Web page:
The house that Gopinath built

Alaphia Zoyab on September 19, 2018

Gopinath Jeem is a modern day Robinson Crusoe; not as a result of any shipwreck or accident but by a determined and desperate choice. Here is a man who is asserting his right NOT to be pushed off the beaten path, while his people are being led astray and torn asunder. Here is a man who has stood up against the might of the Indian bureaucrats and made it plain to them: ‘’If you can’t deliver what we need, then just buzz off’’. To plough, a lonely furrow takes far more than physical courage. Indeed Gopinath Jeem is a man to be commemorated.

The tsunami of December 2004 is, by now, a well-documented event. Though not much can be added to this archive by way of new information, the devastations that have followed in its wake continue to throw up stories of typical official bungling on the one hand and of heart-warming stoic courage on the other. The Nicobar group of islands, a treasured Indian possession in the middle of Bay of Bengal, took the blow of the tsunami right on its chin and came off rather badly. Here is one such story from there.

The natives of this group of Islands – Christians mostly – are a simple people leading uncomplicated lives. Their world is far removed from ours. With their settlements lined along the coast, their dependence upon the sea is self-evident. For variety, they maintain a small number of livestock like goats, pigs and chickens. The only paid work they have been doing for centuries is making and selling copra to the markets at Port Blair. Their family structure and value systems are beyond our comprehension. Everybody is so closely knit; there is no concept of an orphan. Volumes can be (and have been) written about them but that would take the focus away from the purpose and theme of this article.

Interestingly, It was their traditional dwellings that were the least understood by people, appointed to rehabilitate them; the new modern ones – elegant to look at – appear to be an insensitive solution and poses a serious threat of annihilating a fragile culture.

A typical house – machan – resembling a domed haystack, is built above ground on palm stilts with a short ladder to reach a slatted floor. This smart flooring regulates the velocity of the sea breeze and very cleverly allows the occupants to, both, keep an eye on their animals at night as well as feed them from the top through the gaps. The windowless enclosure, made of Dhani Patti leaves and thatch easily triumphs over the monsoon rains and the stiff sea breezes. The inside of this dome offers abundant storage space so that their paraphernalia actually dangles from above leaving the floor to do its business of ventilating. And as for toilets, the whole hinterland is available.

There is nothing to fear from earthquakes since there is hardly anything murderous that can fall on their heads. Once in a while, these structures are given a little playful shake that skews them to one side. The occupants respond to this by just pushing them back to plumb. Being skilled carpenters, reassembly is easy in case of any serious damage.

But the tsunami was a different matter; much more sinister and much more devasting. By destroying the landscape it either removed or delayed the rejuvenation of those resources – coconut trees, for example – that would have helped their early re-entry back to normality.

Then the government of India stepped in – doling out money to people who didn’t know what to do with it. In no time the tribals were inexorably set on the road to consumerism by unscrupulous vendors from the Mainland. In no time their bank accounts were cleaned up in buying things like second-hand bikes to emergency lights, at prices they had no idea about.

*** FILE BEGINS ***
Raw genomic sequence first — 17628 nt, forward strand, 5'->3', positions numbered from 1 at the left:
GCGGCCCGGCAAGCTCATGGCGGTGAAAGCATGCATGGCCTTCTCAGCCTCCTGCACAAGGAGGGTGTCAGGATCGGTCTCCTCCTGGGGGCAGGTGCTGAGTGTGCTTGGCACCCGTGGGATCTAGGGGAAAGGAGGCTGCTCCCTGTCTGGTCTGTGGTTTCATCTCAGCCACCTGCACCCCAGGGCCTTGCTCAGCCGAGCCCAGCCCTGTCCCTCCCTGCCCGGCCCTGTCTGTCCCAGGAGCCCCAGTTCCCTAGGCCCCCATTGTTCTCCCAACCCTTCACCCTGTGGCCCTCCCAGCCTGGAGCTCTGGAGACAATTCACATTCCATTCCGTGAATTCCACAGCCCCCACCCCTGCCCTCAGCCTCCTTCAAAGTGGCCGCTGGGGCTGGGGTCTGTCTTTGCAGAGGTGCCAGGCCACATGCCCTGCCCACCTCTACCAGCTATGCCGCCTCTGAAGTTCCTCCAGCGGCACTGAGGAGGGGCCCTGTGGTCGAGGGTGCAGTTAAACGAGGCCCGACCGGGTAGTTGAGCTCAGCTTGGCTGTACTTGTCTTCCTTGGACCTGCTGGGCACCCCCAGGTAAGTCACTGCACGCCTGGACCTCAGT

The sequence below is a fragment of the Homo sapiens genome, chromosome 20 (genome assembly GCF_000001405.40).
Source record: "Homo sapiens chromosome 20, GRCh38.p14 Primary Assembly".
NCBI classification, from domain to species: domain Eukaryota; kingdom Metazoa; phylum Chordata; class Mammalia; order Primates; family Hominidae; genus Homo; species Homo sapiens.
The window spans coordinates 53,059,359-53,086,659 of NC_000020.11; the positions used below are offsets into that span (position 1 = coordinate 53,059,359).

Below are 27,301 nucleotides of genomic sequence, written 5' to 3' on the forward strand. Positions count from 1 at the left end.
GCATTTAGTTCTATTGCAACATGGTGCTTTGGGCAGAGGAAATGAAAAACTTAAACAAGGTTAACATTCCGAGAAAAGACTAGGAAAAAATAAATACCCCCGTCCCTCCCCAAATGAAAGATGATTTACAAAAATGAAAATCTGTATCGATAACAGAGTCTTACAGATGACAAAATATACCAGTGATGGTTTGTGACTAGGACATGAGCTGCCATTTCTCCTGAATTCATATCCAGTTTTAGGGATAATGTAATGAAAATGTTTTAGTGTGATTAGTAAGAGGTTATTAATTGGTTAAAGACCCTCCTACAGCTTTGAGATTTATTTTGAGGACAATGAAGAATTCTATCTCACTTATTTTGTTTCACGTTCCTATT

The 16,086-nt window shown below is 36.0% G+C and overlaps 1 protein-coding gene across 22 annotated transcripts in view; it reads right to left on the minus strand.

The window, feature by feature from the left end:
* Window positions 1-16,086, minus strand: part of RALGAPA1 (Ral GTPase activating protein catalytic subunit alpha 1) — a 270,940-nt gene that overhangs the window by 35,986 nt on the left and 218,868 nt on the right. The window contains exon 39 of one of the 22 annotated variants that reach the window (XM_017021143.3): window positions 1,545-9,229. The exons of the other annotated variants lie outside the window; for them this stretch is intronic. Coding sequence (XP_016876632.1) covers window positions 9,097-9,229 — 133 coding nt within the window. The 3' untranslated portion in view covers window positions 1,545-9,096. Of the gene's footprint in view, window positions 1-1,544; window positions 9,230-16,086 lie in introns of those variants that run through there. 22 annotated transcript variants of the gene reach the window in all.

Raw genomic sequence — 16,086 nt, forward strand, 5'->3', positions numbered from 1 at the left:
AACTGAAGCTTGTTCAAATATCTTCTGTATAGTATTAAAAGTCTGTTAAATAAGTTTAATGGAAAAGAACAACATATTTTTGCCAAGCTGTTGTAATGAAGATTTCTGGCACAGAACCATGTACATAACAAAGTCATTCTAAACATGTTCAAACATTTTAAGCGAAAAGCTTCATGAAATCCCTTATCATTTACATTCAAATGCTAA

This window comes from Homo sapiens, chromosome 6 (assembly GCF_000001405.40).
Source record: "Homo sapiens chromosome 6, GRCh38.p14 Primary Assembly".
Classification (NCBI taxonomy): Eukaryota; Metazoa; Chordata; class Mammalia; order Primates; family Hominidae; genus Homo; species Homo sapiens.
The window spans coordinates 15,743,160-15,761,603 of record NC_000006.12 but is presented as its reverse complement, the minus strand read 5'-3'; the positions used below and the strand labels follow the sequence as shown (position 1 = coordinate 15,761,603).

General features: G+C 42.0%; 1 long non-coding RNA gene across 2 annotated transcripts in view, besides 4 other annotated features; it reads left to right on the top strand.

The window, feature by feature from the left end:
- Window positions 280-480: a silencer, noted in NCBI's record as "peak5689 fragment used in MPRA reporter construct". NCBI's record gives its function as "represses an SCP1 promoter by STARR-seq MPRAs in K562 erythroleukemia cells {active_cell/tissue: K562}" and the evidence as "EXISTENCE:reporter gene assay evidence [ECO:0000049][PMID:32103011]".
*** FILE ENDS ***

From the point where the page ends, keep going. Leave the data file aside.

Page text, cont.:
Worse was to follow. The bureaucrats, as a safeguard against another tsunami and without proper consultation with the beneficiaries (of the shattered Trinket Island), relocated them on higher ground; away from the coast on another island (Kamorta Island), compounding their errors one after another. Very immaculate looking, dozens of 1-BHK twin houses were constructed, whose inadequacy was proven straightaway. There was no place for their livestock; they didn’t know how to use the toilet or the plumbing or the joinery; the built-up area was uselessly partitioned to create meaningless cubby holes; the settlement was too far away from the coast; they were forced to do daily-wage work, under the Rural Employment Scheme, they hadn’t done before and didn’t like doing now. These and a few more factors altered the life of the tribals so much they were numbed into inaction. But not Gopinath Jeem. He saw what was coming, cautioned his people about the impending danger and when they paid no heed, went back to Trinket Island all by himself, and started all over again.

All he wanted (and needed) was tools to rebuild his home, on its original location and carry on as before.

If your ears are not on the ground you can’t possibly hear local voices. To start a primitive, helpless people on a journey into the 21st century and then abandon them with no follow-up action can only be described as brutal. The tribals now listen to Bollywood songs, whose meanings they don’t understand; smoke cigarettes they can’t afford; use bikes they can’t repair; have become dependent on medicines that are not available; keep livestock that is constantly running away and live in houses they can’t fix. Having become used to free food for nearly two years, the net result is that this once-independent community has now developed a very low self-esteem and become beggars in its own resource-rich land. It is in this context that Gopinath Jeem’s house stands out as a beacon of pride, confidence and dignity.

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